However, have you ever seen something that is so bad, it turns out to be lots of fun to watch? This show has lots and lots of ‘chewing the scenery.’ Actors are emoting. Oh, how they emote. The entire show is obviously filmed on a sound stage, and when something was supposed to take place in a palace of cold hard marble, once in a while, you can hear the wood creak under a footstep. Take my word from a guy that has stepped on more than a few stages himself, wood creaks and squeaks occasionally when you walk on it.
Also if you like seeing lots and lots of half-naked women, this is the show for you.
The cinematography is dated. There are cuts, wipes and dissolves that video teachers warn their students against, and probably were used because at the time the director thought these techniques were new and were really ‘cool. man.’ Think 70s video production 101.
Most of the Ptolemy’s seem to be stupid. All except one Pharoah named Potbelly, who sports the requirements for the name and has the political acumen that would make Machiavelli proud. Unfortunately he drinks a little too much and gets his cumuppance in the end, however he is one of the most entertaining characters in the series. The part was played by a young Richard Griffiths, well know for his depiction of Uncle Vernon Dursley in the Harry Potter films. Griffiths performance makes the show worth watching.
The story begins with young Cleopatra VII getting a history lesson from her tutor. We cut back and forth between lectures in the present to her ancestors in the past. “Am I beautiful?” She asks her tutor to see if he is a flatterer. His answer is strange to say the least, “Of all the women that I have ever seen…” Yea, yea, yea…he’s a flatterer.
The actress is beautiful. Her name is Michelle Newell. The jury is still out whether the real Cleopatra was beautiful though.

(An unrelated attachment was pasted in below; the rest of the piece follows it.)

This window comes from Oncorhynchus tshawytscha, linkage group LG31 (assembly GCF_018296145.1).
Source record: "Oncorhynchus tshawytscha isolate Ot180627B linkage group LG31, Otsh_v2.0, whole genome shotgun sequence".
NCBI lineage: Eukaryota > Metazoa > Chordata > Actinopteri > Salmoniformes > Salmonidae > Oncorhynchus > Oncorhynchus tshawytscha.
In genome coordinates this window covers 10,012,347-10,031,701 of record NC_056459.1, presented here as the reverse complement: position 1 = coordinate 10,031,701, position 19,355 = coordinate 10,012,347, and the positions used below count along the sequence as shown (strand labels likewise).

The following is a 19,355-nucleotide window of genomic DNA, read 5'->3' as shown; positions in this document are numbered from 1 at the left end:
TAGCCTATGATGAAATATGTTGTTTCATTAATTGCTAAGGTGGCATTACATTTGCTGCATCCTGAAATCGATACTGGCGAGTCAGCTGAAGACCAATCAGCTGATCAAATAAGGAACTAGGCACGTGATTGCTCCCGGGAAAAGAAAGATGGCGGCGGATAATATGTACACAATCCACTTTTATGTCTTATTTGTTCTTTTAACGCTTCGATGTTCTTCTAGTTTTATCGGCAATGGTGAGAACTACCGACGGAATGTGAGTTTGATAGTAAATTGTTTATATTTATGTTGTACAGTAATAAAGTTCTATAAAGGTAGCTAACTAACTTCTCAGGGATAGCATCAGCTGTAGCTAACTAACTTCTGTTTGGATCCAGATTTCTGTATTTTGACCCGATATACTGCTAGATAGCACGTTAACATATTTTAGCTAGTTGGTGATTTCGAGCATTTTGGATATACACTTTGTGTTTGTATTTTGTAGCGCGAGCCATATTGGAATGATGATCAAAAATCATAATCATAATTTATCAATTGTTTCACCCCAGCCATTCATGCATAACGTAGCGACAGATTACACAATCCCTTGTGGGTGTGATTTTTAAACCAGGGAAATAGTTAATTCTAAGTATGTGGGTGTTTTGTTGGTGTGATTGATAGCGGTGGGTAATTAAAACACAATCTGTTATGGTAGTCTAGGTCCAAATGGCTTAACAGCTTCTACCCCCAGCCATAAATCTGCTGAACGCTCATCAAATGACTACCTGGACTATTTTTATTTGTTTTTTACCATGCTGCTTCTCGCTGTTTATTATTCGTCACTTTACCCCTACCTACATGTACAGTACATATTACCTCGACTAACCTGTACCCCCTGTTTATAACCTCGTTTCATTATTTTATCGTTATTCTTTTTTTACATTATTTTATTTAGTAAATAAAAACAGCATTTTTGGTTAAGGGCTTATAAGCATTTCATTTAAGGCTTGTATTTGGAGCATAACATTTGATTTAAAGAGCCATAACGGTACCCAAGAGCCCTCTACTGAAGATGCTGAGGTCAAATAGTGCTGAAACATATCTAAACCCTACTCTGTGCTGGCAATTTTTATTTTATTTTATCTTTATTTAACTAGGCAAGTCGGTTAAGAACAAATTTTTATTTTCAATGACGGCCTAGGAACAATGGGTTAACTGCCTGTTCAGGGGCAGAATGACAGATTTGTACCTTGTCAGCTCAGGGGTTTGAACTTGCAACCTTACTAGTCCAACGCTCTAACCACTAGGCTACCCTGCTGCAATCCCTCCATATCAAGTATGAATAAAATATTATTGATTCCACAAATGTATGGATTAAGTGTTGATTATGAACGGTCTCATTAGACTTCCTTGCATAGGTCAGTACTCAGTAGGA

One of the Cleopatras is Ms. Lemon of the Inspector Poroit series on public television. Go Ms. Lemon, va va voom.
I sometimes wonder if the writer had more respect for the pharaohs, that maybe, just maybe, the story would have had been more interesting. The show has a tendency to be presented like a high school production.
The history of the Ptolomys deserve better. Think about it. Ptolemy was an Alexandrian general, taking charge of a country that had a history going back thousands of years. Imagine that story of the first Ptolmey, who tried to control a country and have it accept his rule His family did a metamorphosis – they walked in two worlds (Macedonian and Egyptian). Think what that must have been like, and what itwould have entailed. Soter stepped into the Pharonic line and took charge of a people that did not want him. The “Greek speakers” and the “belt wearers” were a distinct people from the Egyptians. The Ptolemys played a propaganda game for generations, and at the same time lived in a system of apartheid. As for ruling, besides that horrible ‘family relations’ brother against brother, sister against Father, etc, etc, in the stuggle for the throne, and raising an Army here and there against their relatives, they did a pretty good job of ruling a country. Of course they had to suffer Roman domination toward the end of the rule. How do you think Cleopatra VII must have felt to know that she was the end of her line? How do think Czar Nicholas the II must have felt?
I admit writing such a story would be a daunting task. I can hear my detractors saying, “You just try to write a history of a royal family of Macedonian that ruled a country for 300 years.”
OK, I will!
You want to know how I would have started the series? With the hijacking of Alexander’s body as it was being transported back to Athens. Now, there is the start of great television. It seems the first Ptolmey Soter knew that the city that housed the body of the great Alexander would be a major attraction in the ancient world.
The great funeral cart moves slowly down the road. The wheels are taller than two men standing on top of each others shoulders. As it passes through the village, the people are on their knees offering up prayers. It is protected by 20 hoplites sent from Athens. On a sunny day, Alexander’s body can be seen reclining in his amber coffin. A ship has been sent to a port ten miles down the road. They have to move quickly lest the sun turns the holy body to organic sludge. Sixty oxen are tied to the front of the funeral cart, they bellow and snort as drivers whip their filthy hindquarters. A beach is to the right, a hill on the left. The sun is setting, and those on the road do not see the ship beached on the white sand.
Suddenly there is a high-pitched whistle, and Macedonian hoplites in black armor rise up from the beach and storm the funeral cart. They kill the slaves in an short battle with the guards.